Colonialism and Buddhism

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If colonialism is defined specifically as the enforced occupation of a region or control of a population, subsequently maintained through either direct coercion or cultural and ideological hegemony, then Buddhist societies and cultures have been both subject to, and agents of, colonialism throughout the centuries. A good example of the association of Buddhism with colonial expansionism can be found, for instance, in the development of certain forms of Buddhist nationalism in Japan in the modern era. During the period of the Meiji Restoration in Japan (1868–1912), Japan became an increasingly powerful presence in East Asia as a result of its victories in the Sino-Japanese (1895) and Russo-Japanese (1904–1905) wars and its emergence on the world stage as a modern nation-state. As an imperial power Japan also annexed Korea (1910) and invaded Manchuria (1931), eventually losing control of these regions after its defeat in World War II.

Buddhism as a justification for colonialism

During the late nineteenth and early twentieth centuries a number of Buddhist figures, such as Kimura Shigeyuki and Mitsui Koshi, upheld the Japanese nation not only as the culmination of Buddhist cultural development, but also as a legitimating factor in Japanese imperial policies. In this context Buddhist nationalist movements and key figures such as the Zen teacher Sōen Shaku (1859–1919) often justified Japanese military expansionism in terms of the missionary spread of Buddhist teachings and the "upholding of humanity and civilization" (Soen; see Sharf). According to Tanaka Chigaku (1861–1939), a lay Buddhist follower inspired by Nichiren, the Buddhist teaching reached its fulfillment in the particular form of the Japanese nation. This, he argued, created a duty on the part of Japan to spread its own (MahĀyĀna) form of the Buddha's teachings to the rest of the world, with the explicit aim of transforming the world into a "vast Buddhist country." In 1914 Chigaku founded the "National Pillar Society," a nationalist movement concerned with a spiritual and moral regeneration of Japan, and attracted a number of followers, including Ishihara Kanji (1893–1981), the military mastermind behind the invasion of Manchuria in 1931.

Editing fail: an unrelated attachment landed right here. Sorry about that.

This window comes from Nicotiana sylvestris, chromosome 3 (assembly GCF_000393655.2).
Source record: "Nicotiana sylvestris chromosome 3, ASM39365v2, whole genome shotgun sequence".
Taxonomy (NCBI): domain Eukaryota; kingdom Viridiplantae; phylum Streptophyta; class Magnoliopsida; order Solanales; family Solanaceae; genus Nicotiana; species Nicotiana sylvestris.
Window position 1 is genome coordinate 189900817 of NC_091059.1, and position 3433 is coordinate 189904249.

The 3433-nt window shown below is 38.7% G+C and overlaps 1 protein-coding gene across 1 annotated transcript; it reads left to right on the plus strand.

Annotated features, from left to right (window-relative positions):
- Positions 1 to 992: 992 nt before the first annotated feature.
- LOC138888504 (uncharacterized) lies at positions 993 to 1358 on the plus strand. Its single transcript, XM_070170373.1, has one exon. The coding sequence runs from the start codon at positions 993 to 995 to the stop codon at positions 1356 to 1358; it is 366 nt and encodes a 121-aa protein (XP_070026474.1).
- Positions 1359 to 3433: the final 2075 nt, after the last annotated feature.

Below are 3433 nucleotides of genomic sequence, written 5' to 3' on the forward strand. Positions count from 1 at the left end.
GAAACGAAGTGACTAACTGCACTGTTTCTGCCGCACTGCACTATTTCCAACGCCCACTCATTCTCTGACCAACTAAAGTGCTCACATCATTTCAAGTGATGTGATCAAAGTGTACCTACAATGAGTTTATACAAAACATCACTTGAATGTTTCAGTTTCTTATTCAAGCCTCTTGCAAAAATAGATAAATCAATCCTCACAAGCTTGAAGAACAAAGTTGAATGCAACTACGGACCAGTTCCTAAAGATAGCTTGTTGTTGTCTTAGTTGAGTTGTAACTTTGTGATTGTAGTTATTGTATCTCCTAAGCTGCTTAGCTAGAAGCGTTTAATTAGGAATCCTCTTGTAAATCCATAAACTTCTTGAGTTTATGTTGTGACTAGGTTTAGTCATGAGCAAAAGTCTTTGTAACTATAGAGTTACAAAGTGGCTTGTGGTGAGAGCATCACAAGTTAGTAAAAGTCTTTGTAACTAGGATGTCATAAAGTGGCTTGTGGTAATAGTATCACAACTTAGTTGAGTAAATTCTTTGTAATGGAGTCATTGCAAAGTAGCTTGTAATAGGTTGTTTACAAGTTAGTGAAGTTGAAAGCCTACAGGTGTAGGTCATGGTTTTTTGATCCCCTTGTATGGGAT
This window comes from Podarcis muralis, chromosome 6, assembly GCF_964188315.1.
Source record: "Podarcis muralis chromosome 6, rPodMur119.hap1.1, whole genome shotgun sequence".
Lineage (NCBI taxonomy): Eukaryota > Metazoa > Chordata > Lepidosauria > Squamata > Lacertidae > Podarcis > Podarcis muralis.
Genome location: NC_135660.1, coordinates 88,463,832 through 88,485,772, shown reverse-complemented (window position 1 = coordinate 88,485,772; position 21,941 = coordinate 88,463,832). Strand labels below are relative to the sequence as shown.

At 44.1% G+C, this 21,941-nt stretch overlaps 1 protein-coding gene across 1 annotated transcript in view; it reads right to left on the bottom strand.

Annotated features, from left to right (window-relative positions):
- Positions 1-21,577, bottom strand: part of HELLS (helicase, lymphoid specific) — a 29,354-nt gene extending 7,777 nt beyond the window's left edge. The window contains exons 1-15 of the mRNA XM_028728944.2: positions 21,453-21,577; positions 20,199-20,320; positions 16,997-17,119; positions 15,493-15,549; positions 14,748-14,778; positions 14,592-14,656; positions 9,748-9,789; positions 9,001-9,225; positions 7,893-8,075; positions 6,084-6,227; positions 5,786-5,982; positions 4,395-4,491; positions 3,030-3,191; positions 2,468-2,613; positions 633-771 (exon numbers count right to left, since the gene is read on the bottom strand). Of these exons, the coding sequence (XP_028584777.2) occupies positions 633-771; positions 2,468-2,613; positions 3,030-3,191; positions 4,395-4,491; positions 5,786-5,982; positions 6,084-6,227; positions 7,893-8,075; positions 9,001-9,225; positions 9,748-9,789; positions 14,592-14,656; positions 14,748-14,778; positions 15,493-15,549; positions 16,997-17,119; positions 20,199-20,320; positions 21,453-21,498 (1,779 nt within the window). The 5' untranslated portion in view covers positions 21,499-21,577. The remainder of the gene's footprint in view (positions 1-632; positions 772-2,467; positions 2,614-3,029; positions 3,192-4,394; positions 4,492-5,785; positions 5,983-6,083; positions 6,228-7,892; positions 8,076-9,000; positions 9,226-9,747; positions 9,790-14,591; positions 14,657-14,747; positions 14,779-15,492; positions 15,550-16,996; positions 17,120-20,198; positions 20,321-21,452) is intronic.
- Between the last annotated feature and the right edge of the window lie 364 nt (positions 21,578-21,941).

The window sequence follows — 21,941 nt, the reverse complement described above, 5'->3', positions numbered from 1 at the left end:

Modern Japanese examples of the commingling of Buddhist tradition and culture with ultranationalist and colonialist motivations are striking but not unique in Buddhist history, especially when the line between national or ethnic allegiance and Buddhist affiliation becomes blurred. In the Mahāvaṃsa (Great Chronicle), a Sinhalese Buddhist chronicle emerging from the Mahāvihāra Buddhist sect of Anurādhapura, the story of King Duṭṭhagāmaṇī's conquests in Sri Lanka, the slaughter of his opponents, and the colonization of the entire island are all justified on the grounds that the non-Buddhists are in fact "not human." This justification and account of the island's history is, of course, all but impossible to reconcile with the Buddha's own emphasis upon compassion and nonviolence. The Mahāvaṃsa, however, has played a significant role in underpinning the modern historical consciousness of the Sinhalese people and the rise of some of the more aggressive forms of Sinhalese Buddhist nationalism (Sinhalatva) in the twentieth century.

The colonization of Buddhist societies

On a broader historical scale, however, Buddhist societies have generally been subject to, rather than an explicit motivating force behind, colonial expansionism. The Chinese invasion of Tibet in 1950, for instance, has resulted in an aggressively pursued policy designed to suppress Tibetan Buddhist culture and institutions in line with the antireligious stance of the Chinese Communist regime. One consequence of this, of course, has been the Tibetan Buddhist diaspora to India and the West in the late twentieth century, most notably that of the Dalai Lama, often referred to as "the spiritual leader of the Tibetan people," and currently living in exile in Dharamsala in northern India. From the point of view of the ruling Communist Party of China the colonization of Tibet is little more than a reoccupation of Chinese lands that has afforded the liberation of the Tibetan people "from serfdom." It is clear, however, that the history of Tibet, partly for reasons of geographical isolation, but also because of its long Buddhist history, represents a highly distinctive culture and polity and has many affinities with South Asian culture and traditions.